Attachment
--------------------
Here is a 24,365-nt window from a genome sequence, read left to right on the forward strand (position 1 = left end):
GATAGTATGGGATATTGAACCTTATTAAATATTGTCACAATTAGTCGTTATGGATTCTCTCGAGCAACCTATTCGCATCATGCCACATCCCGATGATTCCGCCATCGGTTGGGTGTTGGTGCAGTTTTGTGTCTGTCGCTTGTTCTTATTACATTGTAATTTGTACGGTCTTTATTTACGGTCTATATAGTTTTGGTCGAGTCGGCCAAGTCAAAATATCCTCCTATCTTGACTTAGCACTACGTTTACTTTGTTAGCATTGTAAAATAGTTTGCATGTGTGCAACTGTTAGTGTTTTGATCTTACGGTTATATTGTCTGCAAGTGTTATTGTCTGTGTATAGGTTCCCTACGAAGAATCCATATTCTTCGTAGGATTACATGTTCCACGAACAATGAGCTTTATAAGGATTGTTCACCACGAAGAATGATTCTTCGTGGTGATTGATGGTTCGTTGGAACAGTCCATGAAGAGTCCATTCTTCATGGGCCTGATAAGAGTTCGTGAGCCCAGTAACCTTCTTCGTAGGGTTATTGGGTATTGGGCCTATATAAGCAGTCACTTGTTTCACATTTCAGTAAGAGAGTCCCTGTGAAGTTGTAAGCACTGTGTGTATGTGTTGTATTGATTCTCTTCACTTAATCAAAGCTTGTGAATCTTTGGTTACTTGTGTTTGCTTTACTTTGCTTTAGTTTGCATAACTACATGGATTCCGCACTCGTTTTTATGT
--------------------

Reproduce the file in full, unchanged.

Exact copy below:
Here is a 24,365-nt window from a genome sequence, read left to right on the forward strand (position 1 = left end):
GATAGTATGGGATATTGAACCTTATTAAATATTGTCACAATTAGTCGTTATGGATTCTCTCGAGCAACCTATTCGCATCATGCCACATCCCGATGATTCCGCCATCGGTTGGGTGTTGGTGCAGTTTTGTGTCTGTCGCTTGTTCTTATTACATTGTAATTTGTACGGTCTTTATTTACGGTCTATATAGTTTTGGTCGAGTCGGCCAAGTCAAAATATCCTCCTATCTTGACTTAGCACTACGTTTACTTTGTTAGCATTGTAAAATAGTTTGCATGTGTGCAACTGTTAGTGTTTTGATCTTACGGTTATATTGTCTGCAAGTGTTATTGTCTGTGTATAGGTTCCCTACGAAGAATCCATATTCTTCGTAGGATTACATGTTCCACGAACAATGAGCTTTATAAGGATTGTTCACCACGAAGAATGATTCTTCGTGGTGATTGATGGTTCGTTGGAACAGTCCATGAAGAGTCCATTCTTCATGGGCCTGATAAGAGTTCGTGAGCCCAGTAACCTTCTTCGTAGGGTTATTGGGTATTGGGCCTATATAAGCAGTCACTTGTTTCACATTTCAGTAAGAGAGTCCCTGTGAAGTTGTAAGCACTGTGTGTATGTGTTGTATTGATTCTCTTCACTTAATCAAAGCTTGTGAATCTTTGGTTACTTGTGTTTGCTTTACTTTGCTTTAGTTTGCATAACTACATGGATTCCGCACTCGTTTTTATGT